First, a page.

OneNote’ ink to text is one of its most impressive feature, and although I don’t use it a lot, it was a welcome improvement when it was introduced to the App version last summer.
In addition to converting ink to text rather flawlessly, OneNote UWP manages to differentiate font sizes and colors, and keeps the portion of text highlighted.
Oddly, whereas handwritten text can be converted instantly, it takes some time to be searchable. Actually, you need to be online, and it may take no less than 5 minutes before you can search for your ink.
Also, converting twice give odd results sometimes :
What’s more of a concern, is that text inked in OneNote UWP can’t be “inked to text” in OneNote desktop. Nor is it searchable there…
The opposite is not true nevertheless, meaning any handwritten text in OneNote desktop is searchable in OneNote UWP :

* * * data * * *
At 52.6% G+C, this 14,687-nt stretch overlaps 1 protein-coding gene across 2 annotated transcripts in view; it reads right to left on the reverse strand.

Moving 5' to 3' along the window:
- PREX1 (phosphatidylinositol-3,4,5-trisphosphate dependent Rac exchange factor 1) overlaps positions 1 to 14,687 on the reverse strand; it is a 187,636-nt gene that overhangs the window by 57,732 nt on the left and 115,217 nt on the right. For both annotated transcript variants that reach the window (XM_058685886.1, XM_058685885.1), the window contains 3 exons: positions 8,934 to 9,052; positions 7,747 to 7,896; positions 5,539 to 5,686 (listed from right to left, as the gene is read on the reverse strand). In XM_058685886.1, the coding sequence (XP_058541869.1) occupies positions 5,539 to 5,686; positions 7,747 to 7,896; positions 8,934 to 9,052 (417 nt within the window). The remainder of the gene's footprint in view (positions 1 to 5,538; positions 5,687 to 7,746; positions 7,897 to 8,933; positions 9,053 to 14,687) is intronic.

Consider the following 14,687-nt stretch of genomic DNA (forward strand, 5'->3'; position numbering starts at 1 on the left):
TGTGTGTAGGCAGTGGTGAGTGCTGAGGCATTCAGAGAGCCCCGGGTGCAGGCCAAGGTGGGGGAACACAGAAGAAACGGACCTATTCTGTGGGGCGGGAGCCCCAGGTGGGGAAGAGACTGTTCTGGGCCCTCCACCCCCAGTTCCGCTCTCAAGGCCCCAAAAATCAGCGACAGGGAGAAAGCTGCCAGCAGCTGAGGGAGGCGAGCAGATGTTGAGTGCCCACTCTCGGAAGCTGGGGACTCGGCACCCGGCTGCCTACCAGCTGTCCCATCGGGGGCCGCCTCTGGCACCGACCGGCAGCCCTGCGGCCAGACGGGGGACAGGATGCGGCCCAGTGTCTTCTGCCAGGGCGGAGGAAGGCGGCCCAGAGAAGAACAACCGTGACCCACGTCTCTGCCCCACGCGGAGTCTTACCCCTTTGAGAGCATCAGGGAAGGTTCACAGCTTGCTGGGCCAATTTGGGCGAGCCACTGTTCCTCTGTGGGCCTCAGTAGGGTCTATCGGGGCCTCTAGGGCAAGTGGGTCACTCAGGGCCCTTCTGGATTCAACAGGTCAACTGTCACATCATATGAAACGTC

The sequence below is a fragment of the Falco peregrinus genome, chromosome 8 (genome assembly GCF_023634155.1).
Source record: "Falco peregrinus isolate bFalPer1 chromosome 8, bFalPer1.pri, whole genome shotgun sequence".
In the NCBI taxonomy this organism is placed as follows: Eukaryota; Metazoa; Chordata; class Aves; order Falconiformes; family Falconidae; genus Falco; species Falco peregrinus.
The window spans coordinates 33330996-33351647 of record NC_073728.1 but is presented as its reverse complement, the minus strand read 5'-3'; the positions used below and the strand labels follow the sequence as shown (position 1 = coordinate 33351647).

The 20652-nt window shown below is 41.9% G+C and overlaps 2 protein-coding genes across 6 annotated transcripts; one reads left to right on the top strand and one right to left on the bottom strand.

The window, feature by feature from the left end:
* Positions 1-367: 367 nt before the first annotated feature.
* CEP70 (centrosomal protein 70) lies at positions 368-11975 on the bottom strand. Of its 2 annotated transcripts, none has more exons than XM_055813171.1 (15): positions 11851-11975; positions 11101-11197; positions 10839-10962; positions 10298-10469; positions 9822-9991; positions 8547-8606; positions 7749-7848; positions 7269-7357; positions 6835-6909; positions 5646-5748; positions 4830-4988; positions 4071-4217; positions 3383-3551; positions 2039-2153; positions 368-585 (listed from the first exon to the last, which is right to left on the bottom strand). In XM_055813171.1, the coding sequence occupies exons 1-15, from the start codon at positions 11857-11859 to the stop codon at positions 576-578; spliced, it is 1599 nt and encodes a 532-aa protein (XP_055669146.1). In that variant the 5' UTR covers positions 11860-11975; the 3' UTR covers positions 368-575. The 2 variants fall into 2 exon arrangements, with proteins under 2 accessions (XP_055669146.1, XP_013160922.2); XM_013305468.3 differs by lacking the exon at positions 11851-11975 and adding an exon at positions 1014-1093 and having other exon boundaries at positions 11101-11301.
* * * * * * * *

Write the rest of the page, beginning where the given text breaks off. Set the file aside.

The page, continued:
This means that OneNote UWP’ ink format is not fully compatible with the desktop version… (or retro-compatible, since the desktop version is older).
One last detail : OneNote UWP highlights the first result in grey, and the subsequent in yellow :
Sometimes also, the search if shown differently (as a selection in a resizable box) :
As a conclusion, I would not dare to use the same wording than Microsoft, which says that “OneNote for Windows 10…dramatically improved ink-to-text option”, but it’s great to have this feature finally available in OneNote UWP.
And although it behaves distinctly in OneNote desktop / UWP, and is plagued with retro-compatibility issue, you may enjoy the reliability of ink to text with no hassle if you stick to one version !
Further reading : Free vs Paid OCR article from MakeUseOf
Nota 11/09/2018 : OneNote UWP can OCR handwritten documents, scanned with Office Lens :